Writer's block Society

The letter writer

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So the entire world now knows Amitabh Bachchan has written a letter to his two granddaughters. That’s because he wanted the world to know. He not only wrote it — beautifully, in blue-black ink, with an elegant black fountain pen — but also read out the contents to a camera and posted the video on social media.

Most of the audience found the gesture — and the contents of the letter — heart-warming, even though any sensible man would say pretty much the same things to his kids or grandkids: make your own choices, don’t let others dictate your life, don’t worry if people talk behind your back, and so forth. Some people saw the exercise as a gimmick to promote his upcoming film Pink. Whatever may be his motive, he made headlines for a day or two, for having written that letter.

For me, what matters is that he wrote a letter, in the old-fashioned manner. Even though he spoilt the charm of the handwritten word by making the video, he still managed to put the focus back on the art that is almost dead: letter-writing. Really, when did you last write a letter? And those born in the year 2000 and later — they would be 16-plus years old now — I am curious whether they even know that there’s something called the letter. One cannot blame them if they don’t, because they don’t see letters arriving or letters being written at home. What they find in the mailbox is phone bills or bank statements or receipts from insurance companies. When I was in school, letter-writing was a separate subject — “Dear sir, I respectfully beg to state that I am suffering from fever and the doctor has advised me to stay home for a week” — but you actually picked up the art at home because writing letters was a way of life. There was no other mode of communication. There was the telephone, of course, but how many people had it? Then there was the telegram, which the middle-class used only to convey bad news: “Mother expired. Rush immediately.”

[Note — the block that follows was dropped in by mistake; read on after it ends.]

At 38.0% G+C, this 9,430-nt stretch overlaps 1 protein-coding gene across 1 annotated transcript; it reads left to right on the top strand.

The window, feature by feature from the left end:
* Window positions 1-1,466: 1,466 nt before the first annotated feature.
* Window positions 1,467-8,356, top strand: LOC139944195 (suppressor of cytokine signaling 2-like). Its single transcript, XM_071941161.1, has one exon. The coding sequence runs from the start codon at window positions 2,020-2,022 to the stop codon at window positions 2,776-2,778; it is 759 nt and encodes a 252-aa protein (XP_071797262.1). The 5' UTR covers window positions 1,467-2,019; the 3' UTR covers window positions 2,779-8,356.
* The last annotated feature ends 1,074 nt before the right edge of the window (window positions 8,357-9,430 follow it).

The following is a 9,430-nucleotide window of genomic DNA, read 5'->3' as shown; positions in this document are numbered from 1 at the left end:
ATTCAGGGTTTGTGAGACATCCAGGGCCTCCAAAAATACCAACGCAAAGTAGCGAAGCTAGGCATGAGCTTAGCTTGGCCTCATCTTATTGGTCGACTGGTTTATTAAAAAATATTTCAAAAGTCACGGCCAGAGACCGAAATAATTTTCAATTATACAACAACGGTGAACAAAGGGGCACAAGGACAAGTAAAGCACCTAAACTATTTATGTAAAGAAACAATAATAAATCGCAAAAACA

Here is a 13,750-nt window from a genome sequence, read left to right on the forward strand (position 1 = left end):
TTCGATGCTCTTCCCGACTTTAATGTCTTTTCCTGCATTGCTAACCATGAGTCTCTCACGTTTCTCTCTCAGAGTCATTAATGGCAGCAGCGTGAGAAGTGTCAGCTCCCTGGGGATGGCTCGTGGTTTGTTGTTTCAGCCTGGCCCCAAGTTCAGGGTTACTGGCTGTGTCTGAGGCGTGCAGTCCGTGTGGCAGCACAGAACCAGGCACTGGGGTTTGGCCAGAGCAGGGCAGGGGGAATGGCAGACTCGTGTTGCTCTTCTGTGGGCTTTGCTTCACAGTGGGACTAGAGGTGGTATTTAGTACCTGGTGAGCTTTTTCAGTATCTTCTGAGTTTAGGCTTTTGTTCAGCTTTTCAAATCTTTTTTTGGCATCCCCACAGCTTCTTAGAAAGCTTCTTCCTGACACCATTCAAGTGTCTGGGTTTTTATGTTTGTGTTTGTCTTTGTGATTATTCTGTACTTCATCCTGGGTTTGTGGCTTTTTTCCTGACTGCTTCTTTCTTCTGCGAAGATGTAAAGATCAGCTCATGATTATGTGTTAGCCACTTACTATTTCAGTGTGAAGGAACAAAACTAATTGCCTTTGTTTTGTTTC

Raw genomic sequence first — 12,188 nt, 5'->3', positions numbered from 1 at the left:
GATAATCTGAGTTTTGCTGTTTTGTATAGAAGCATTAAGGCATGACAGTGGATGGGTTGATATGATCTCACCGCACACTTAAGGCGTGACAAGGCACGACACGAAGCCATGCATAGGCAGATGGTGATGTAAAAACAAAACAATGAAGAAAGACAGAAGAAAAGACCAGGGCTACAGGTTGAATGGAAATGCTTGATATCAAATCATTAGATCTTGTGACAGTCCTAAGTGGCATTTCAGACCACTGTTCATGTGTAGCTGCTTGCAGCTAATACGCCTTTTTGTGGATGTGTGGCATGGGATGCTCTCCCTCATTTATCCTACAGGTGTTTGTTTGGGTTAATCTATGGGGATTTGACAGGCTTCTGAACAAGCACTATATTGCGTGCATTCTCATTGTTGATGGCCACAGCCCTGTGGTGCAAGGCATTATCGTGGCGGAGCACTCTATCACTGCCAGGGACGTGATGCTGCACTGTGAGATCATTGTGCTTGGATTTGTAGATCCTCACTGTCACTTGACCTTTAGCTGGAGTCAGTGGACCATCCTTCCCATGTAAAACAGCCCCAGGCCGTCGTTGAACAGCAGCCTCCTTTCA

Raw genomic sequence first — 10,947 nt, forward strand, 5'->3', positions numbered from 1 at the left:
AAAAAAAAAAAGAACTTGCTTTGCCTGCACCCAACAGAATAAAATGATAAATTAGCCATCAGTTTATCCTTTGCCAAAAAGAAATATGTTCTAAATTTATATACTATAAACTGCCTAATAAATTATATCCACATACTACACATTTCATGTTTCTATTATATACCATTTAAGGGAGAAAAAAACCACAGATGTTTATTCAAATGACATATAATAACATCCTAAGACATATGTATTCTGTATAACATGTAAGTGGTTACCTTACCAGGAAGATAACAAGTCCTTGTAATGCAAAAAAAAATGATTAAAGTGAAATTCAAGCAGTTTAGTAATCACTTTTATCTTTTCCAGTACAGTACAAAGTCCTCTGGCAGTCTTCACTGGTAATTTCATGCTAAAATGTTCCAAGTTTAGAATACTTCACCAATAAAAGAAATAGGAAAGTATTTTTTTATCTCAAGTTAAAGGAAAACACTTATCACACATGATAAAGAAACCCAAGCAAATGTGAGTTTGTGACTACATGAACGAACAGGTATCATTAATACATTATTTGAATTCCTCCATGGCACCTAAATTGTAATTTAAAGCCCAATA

And letters, since they weren’t password-protected or prone to deletion like emails, could be accessed by the family or by researchers, and therefore served as the authentic document of that time. Much of modern history has been pieced together from letters that people wrote. Jawaharlal Nehru, for example, wrote thousands of letters during his lifetime, and much of what we know of him is because of those letters, which survived him. Imagine if Nehru used email.

My personal library includes many compilations of letters — written by Nehru and Hemingway, correspondences between Henry Miller and his lover Anais Nin, between Naipaul and his father, and also a fairly recent publication, Here and Now, which puts together letters exchanged between J.M. Coetzee and Paul Auster from 2008 to 2011. How delightful to dip into these books from time to time and peep into these great minds.

I often wonder what future historians would rely upon when they set out to write the history of the 21st Century and thereafter. Facebook updates and tweets? But what we write on social media is often fake, because we write keeping in mind that people are watching — we invariably try to put our best foot forward. Can status updates, therefore, serve as an authentic document?

That is why I admire what Amitabh Bachchan did: he has rekindled people’s interest in letter-writing. I only hope more people now write letters — and not just to their granddaughters. Or how about this: next time when you want to put a status on Facebook, why not write it longhand and take a picture and post it?

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Printable version | Dec 10, 2019 3:46:39 PM | https://www.thehindu.com/features/metroplus/society/The-letter-writer/article14630754.ece

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